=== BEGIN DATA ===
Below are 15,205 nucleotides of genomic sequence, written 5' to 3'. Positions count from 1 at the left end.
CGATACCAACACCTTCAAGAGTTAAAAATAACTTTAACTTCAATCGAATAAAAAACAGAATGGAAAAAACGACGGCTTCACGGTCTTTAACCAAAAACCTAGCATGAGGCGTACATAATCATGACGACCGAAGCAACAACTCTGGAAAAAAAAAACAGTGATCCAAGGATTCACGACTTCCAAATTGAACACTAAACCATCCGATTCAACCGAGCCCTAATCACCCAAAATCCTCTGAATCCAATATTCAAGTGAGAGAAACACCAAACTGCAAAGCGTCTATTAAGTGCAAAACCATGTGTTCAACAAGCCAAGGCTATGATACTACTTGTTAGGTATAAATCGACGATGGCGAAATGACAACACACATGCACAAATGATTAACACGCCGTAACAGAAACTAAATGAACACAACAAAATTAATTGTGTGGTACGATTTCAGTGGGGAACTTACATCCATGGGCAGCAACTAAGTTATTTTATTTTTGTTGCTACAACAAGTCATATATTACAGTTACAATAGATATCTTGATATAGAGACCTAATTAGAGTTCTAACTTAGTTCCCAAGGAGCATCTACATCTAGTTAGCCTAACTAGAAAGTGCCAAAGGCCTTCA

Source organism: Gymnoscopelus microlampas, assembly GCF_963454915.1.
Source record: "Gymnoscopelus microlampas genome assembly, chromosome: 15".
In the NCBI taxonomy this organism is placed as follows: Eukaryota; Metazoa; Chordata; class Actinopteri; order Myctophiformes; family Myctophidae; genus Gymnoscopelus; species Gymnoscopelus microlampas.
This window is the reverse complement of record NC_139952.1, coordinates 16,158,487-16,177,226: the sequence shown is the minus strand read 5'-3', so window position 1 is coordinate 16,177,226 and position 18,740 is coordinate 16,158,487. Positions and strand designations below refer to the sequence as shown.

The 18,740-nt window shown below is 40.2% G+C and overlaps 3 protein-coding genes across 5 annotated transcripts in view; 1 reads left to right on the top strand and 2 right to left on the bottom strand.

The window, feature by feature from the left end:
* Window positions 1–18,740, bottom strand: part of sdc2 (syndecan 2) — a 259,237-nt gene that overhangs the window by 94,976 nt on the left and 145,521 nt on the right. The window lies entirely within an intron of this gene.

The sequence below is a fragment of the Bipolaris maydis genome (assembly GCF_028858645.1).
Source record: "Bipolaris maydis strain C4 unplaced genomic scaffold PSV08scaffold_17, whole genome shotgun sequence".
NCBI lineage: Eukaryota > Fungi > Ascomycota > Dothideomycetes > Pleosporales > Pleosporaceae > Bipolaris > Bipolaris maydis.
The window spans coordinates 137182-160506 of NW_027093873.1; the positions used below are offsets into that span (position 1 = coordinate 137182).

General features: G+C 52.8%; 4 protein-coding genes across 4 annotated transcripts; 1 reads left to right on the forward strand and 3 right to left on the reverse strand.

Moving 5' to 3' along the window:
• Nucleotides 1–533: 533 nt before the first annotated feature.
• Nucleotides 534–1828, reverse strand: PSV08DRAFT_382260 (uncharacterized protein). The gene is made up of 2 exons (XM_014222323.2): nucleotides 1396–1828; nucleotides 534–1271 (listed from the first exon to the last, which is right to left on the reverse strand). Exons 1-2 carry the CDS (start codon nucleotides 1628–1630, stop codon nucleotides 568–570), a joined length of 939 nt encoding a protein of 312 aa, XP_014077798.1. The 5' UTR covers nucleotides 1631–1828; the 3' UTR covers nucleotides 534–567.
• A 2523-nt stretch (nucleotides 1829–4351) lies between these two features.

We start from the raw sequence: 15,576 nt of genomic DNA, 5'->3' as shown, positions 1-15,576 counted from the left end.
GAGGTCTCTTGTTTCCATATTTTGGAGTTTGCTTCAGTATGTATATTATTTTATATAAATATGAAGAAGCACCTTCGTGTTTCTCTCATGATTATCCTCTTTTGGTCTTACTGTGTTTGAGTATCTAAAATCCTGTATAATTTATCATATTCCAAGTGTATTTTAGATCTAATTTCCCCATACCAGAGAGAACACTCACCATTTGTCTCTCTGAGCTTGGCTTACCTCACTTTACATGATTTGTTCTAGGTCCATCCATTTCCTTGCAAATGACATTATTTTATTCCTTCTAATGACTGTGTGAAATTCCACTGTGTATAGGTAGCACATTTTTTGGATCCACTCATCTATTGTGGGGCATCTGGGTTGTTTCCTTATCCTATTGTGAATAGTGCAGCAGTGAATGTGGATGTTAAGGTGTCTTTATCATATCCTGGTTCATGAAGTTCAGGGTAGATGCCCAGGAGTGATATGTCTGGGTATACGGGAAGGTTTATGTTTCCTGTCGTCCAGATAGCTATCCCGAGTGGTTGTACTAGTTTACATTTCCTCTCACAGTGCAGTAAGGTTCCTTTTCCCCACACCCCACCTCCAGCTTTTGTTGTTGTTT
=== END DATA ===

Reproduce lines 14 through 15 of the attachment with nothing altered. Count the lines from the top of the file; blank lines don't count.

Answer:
General features: G+C 52.8%; 4 protein-coding genes across 4 annotated transcripts; 1 reads left to right on the forward strand and 3 right to left on the reverse strand.

Moving 5' to 3' along the window: